Posted: 27 Oct 2011
Adding Ohlins suspension to a bike has long been the quick-fix path to creating an uprated ‘R’ model. The Italians have been doing it for years and in 2011 Triumph joined the game with the Daytona 675R. Essentially the R is a stock 675 with Ohlins suspension and upgraded Brembo brakes. Add to this a quickshifter, carbon details and a unique paint scheme and the 675R starts to sound quite a potent package. Triumph bill it as ‘the ultimate trackday tool’, which gives a clear indication as to where the R is aimed. Make no mistake, the 675R is a no compromise sportsbike, and as such has some superb points, but also a few negative ones.
On track the 675R is stunning. The standard bike is impressive but the R version raises the bar thanks to the quality of its suspension. The level of feedback and assurance delivered by the Ohlins forks is remarkable, driving the tyres into the tarmac for grip, while the lovely spread of torque from the triple engine delivers power in a non-aggressive way without the need to be constantly searching for the redline. It may ‘only’ be a supersport bike, but the R can easily embarrass larger machines through the bends thanks to its light handling and assured feel.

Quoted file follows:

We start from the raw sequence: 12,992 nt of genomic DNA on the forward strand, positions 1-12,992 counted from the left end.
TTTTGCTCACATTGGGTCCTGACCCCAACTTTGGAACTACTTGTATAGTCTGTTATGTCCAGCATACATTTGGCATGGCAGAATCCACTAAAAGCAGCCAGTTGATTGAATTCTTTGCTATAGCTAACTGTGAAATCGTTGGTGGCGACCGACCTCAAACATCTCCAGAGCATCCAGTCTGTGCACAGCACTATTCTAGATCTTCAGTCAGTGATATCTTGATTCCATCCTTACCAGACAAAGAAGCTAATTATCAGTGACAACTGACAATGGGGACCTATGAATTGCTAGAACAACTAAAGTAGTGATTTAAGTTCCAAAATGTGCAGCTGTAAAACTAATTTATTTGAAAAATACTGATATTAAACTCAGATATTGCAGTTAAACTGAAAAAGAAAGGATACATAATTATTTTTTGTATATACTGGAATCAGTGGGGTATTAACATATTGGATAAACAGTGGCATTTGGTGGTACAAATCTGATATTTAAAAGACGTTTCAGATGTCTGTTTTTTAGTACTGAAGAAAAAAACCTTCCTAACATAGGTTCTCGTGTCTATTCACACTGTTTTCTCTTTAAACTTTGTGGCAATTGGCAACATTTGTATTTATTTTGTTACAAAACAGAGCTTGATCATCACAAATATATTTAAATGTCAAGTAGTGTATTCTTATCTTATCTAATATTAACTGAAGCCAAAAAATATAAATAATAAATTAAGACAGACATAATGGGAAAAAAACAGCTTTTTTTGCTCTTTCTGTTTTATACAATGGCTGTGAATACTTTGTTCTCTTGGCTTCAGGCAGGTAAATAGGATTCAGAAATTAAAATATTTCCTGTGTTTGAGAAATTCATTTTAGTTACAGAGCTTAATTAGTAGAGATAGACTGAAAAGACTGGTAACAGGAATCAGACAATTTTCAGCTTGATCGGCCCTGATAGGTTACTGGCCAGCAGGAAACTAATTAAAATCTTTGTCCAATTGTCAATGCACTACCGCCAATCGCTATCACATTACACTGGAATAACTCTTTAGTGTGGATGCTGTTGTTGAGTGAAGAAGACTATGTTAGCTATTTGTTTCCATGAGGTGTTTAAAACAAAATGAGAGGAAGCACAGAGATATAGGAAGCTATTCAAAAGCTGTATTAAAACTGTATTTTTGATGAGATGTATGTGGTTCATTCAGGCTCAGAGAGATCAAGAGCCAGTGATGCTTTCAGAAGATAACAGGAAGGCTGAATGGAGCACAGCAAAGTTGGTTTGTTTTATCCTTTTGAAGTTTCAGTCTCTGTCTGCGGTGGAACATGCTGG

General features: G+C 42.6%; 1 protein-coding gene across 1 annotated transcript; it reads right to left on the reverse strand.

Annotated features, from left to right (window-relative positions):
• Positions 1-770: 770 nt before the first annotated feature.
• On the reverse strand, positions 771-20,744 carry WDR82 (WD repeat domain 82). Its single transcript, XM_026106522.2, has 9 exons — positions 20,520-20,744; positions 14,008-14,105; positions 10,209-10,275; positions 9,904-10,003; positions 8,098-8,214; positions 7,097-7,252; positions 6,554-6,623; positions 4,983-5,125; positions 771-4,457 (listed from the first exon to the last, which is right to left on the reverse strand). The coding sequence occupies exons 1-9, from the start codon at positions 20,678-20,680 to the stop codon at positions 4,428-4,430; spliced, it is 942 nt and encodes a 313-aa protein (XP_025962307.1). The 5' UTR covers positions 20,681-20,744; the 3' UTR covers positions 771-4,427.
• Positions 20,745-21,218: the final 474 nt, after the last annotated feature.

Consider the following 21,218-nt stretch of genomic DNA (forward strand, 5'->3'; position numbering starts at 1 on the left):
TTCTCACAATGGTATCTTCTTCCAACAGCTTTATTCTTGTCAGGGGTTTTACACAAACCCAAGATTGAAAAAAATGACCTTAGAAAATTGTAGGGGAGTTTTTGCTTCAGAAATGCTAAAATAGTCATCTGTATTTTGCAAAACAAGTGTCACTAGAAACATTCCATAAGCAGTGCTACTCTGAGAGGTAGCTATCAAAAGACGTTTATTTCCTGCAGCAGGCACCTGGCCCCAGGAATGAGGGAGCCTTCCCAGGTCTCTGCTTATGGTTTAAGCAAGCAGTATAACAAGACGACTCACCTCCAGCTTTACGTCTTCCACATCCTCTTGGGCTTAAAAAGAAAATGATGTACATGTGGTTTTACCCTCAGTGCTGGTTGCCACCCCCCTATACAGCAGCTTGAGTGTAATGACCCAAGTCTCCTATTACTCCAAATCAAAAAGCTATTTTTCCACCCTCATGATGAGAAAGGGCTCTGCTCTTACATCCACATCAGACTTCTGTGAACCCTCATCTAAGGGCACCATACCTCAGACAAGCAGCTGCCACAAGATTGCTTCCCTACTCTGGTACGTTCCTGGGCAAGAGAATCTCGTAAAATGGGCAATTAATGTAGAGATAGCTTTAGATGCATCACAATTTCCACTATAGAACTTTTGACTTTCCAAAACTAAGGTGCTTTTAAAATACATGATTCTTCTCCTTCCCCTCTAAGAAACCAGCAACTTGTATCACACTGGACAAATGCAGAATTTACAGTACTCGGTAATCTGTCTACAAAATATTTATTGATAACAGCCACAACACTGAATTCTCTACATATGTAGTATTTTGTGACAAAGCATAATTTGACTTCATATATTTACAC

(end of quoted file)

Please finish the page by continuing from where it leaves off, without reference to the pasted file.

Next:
On the road the Daytona has the usual sportsbike issues. It’s a bit cramped for taller riders and feels miniscule, but what do you expect from a machine designed to win on track? You get what you pay for and when it comes to price there is a nice surprise with the Triumph.
The 675R costs £1,500 more than the stock bike and when you look at the cost of the individual upgrade parts that makes the R excellent value. It’s a pretty firm ride as standard, but the quality and adjustability that the Ohlins suspension provides means that this is soon dialled out, leaving you with a British thoroughbred for road or track.
+ points – Stunning track handling, price
- points – Firm ride, comfort
Power: 124bhp, 53ft.lbs
Seat height: 830mm
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